defendants pled guilty (64%) more often than 1998–2010 defendants (47%).
- The most common sentence was between one year and four years
(35%), followed by sentences of between four years and ten years (27%),
between ten years and 20 years (15%), and life sentences (13%).
- Of the 33 individuals with a life sentence, 30 attempted or
planned to kill others, either in indiscriminate bomb attacks or
targeted knife attacks, and received minimum terms ranging from 14 years
- Individuals who committed, attempted or were planning attacks
were responsible for 37% of IROs. Among these offenses, bombing was the
most commonly featured type of attack (74%). Proportionally, offenses
involving beheadings or stabbings increased eleven-fold across the two
time periods, from 4% between 1998 and 2010, to 44% between 2011 and
- Individuals involved in facilitating acts of terrorism, either by
fundraising or recruiting or by providing material goods or
documentation, or ideologues who encouraged terrorist acts through
incitement or by disseminating terrorist publications, were responsible
for one-third (33%) of IROs.
- Individuals who demonstrated an interest in terrorism, but whose
plans were not advanced enough to pose an imminent threat were
responsible for 18% of IROs.
- Individuals whose offenses related to travel (attempted or
planned) for terrorist purposes, namely to receive terrorist training or
to engage in fighting overseas, were responsible for 12% of IROs.
Travel-related IROs increased four-fold across the two time periods
(from 5% to 21%).
- Civilian targets were a feature in one-third (33%) of offenses.
Infrastructure sectors and institutions, mostly transportation, were a
feature in just under one-third (32%) of offenses.
- Urban soft targets (areas into which large numbers of citizens
regularly gather for usual activities or special events) were among the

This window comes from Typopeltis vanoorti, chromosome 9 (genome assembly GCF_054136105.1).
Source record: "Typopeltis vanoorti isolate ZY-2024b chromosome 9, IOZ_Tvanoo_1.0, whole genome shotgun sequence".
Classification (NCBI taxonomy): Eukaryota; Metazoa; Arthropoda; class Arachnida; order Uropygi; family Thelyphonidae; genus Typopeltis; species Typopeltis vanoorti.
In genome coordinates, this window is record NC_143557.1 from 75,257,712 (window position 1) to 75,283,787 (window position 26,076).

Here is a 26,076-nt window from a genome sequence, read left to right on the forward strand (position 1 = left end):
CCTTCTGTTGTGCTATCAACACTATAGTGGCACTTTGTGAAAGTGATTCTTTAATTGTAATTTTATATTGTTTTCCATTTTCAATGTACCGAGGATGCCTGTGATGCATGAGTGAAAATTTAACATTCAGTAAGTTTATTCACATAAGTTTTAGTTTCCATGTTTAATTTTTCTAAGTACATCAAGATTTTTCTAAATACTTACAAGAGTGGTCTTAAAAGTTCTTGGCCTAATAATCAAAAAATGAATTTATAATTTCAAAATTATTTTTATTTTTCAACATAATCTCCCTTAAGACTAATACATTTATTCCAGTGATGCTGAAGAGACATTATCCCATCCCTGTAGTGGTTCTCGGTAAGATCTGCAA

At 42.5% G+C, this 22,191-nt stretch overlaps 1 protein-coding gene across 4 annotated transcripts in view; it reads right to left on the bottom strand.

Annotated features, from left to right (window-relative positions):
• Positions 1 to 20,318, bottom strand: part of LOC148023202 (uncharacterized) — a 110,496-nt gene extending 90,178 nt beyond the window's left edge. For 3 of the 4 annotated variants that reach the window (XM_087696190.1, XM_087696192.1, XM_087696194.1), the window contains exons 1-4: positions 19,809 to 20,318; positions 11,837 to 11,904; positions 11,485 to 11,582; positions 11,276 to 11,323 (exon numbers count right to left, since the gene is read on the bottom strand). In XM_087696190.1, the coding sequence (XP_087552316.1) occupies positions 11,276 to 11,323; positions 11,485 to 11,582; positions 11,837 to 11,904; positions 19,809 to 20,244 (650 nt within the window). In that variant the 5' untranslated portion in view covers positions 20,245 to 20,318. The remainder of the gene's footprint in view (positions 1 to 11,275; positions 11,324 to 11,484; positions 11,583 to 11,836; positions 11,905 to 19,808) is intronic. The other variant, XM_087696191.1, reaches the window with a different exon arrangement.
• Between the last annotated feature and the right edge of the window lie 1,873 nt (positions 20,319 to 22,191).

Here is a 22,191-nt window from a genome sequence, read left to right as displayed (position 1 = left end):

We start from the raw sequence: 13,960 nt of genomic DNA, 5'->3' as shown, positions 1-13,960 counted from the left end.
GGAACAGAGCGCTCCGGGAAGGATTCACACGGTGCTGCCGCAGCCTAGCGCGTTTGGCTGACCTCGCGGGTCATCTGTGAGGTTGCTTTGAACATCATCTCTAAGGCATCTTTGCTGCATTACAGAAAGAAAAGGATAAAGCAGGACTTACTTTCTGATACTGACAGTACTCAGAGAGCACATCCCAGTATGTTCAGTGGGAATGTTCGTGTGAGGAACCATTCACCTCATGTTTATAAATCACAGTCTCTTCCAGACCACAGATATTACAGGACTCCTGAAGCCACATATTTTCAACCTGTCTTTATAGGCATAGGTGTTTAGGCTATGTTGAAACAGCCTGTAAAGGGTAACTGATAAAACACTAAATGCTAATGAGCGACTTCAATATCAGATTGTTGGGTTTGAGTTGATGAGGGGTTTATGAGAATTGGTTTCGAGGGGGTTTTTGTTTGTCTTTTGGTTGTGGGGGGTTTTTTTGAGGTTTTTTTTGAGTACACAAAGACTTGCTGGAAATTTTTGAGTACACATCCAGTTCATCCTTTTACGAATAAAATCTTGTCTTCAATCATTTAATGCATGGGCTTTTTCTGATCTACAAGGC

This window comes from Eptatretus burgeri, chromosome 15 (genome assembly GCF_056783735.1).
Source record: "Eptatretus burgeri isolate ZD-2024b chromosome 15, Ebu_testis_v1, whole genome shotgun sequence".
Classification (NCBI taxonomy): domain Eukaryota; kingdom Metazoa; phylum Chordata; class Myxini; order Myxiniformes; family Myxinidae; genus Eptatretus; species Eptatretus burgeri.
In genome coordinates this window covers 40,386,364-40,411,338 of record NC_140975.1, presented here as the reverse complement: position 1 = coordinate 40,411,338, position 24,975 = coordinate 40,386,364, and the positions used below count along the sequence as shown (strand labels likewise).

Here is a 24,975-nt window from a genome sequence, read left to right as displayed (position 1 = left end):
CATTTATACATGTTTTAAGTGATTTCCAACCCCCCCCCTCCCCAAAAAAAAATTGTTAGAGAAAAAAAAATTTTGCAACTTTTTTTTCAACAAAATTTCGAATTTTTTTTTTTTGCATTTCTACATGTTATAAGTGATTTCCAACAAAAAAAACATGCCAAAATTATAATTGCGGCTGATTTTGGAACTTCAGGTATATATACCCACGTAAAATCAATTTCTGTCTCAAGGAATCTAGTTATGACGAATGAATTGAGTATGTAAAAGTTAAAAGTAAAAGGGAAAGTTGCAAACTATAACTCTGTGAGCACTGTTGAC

intended targets for attack in 31% of offenses. Military targets both
overseas (including British or coalition forces) and at home (military
bases and processions as well as soldiers) were a feature in almost a
quarter (24%) of offenses.
- A total of 117 IROs were committed by individuals directly linked
to one or more proscribed terrorist organizations. Of these, 56% were
directly linked to the UK-based group al-Muhajiroun (25% overall), 24%
were linked to al-Qaeda (10% overall) and 11% were linked to Islamic
State (5% overall).
- One fifth (22%) of IROs were committed by individuals who were
known or suspected to have attended training camps for terrorist
purposes; the majority (78%) were not. Of those with training, most
(78%) had trained at camps abroad, 19% had trained at UK-based camps,
and in two cases (3%) the location was unspecified.
"The threat to the UK remains from homegrown terrorism, and is heavily youth- and male-oriented with British nationals prevalent among offenders....
"While analysis of pre-offense behaviors shows that there is no one profile for engagement with Islamism-inspired terrorism, some trends can be identified. Offenders commonly consumed extremist and/or instructional material prior to, or as part of, their offending. Much of the pro-jihadist material accessed promotes 'them and us' thinking, dehumanization of the enemy, and attitudes that justify offending....
"Analysis of common sites of inspiration and facilitation appears to corroborate current counter-radicalization policy priorities such as restricting terrorist and violent extremist material on the internet, supporting at-risk sectors and empowering families to safeguard against extremism."
On May 22, 2013, British soldier Lee Rigby (right, holding his son) was murdered outside London's Woolwich Barracks by Islamists Michael Adebolajo (left) and Michael Adebowale, who are converts to Islam. Speaking into a camera just after the murder, Adebolajo said: "we swear by the almighty Allah, that we will never stop fighting you until you leave us alone... You people will never be safe."